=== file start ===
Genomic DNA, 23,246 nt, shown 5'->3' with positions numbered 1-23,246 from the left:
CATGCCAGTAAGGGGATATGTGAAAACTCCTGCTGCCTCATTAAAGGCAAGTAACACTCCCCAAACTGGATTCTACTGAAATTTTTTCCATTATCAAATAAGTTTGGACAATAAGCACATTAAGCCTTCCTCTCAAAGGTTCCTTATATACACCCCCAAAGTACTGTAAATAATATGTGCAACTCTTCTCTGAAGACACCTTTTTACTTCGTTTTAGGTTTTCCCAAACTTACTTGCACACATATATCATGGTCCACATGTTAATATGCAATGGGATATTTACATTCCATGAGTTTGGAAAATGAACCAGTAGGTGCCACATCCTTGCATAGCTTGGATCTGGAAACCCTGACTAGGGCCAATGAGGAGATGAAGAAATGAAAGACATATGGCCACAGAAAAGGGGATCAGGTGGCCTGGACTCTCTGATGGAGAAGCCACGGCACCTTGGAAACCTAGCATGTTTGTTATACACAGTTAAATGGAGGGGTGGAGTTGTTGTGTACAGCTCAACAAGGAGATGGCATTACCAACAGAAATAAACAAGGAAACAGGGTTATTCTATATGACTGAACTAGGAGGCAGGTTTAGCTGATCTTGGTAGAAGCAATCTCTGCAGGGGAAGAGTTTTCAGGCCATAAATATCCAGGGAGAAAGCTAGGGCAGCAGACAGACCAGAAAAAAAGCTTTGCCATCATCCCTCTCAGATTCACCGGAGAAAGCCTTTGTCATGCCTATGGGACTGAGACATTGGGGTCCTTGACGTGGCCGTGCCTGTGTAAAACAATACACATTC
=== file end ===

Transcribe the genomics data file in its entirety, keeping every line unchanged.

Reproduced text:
Genomic DNA, 23,246 nt, shown 5'->3' with positions numbered 1-23,246 from the left:
CATGCCAGTAAGGGGATATGTGAAAACTCCTGCTGCCTCATTAAAGGCAAGTAACACTCCCCAAACTGGATTCTACTGAAATTTTTTCCATTATCAAATAAGTTTGGACAATAAGCACATTAAGCCTTCCTCTCAAAGGTTCCTTATATACACCCCCAAAGTACTGTAAATAATATGTGCAACTCTTCTCTGAAGACACCTTTTTACTTCGTTTTAGGTTTTCCCAAACTTACTTGCACACATATATCATGGTCCACATGTTAATATGCAATGGGATATTTACATTCCATGAGTTTGGAAAATGAACCAGTAGGTGCCACATCCTTGCATAGCTTGGATCTGGAAACCCTGACTAGGGCCAATGAGGAGATGAAGAAATGAAAGACATATGGCCACAGAAAAGGGGATCAGGTGGCCTGGACTCTCTGATGGAGAAGCCACGGCACCTTGGAAACCTAGCATGTTTGTTATACACAGTTAAATGGAGGGGTGGAGTTGTTGTGTACAGCTCAACAAGGAGATGGCATTACCAACAGAAATAAACAAGGAAACAGGGTTATTCTATATGACTGAACTAGGAGGCAGGTTTAGCTGATCTTGGTAGAAGCAATCTCTGCAGGGGAAGAGTTTTCAGGCCATAAATATCCAGGGAGAAAGCTAGGGCAGCAGACAGACCAGAAAAAAAGCTTTGCCATCATCCCTCTCAGATTCACCGGAGAAAGCCTTTGTCATGCCTATGGGACTGAGACATTGGGGTCCTTGACGTGGCCGTGCCTGTGTAAAACAATACACATTC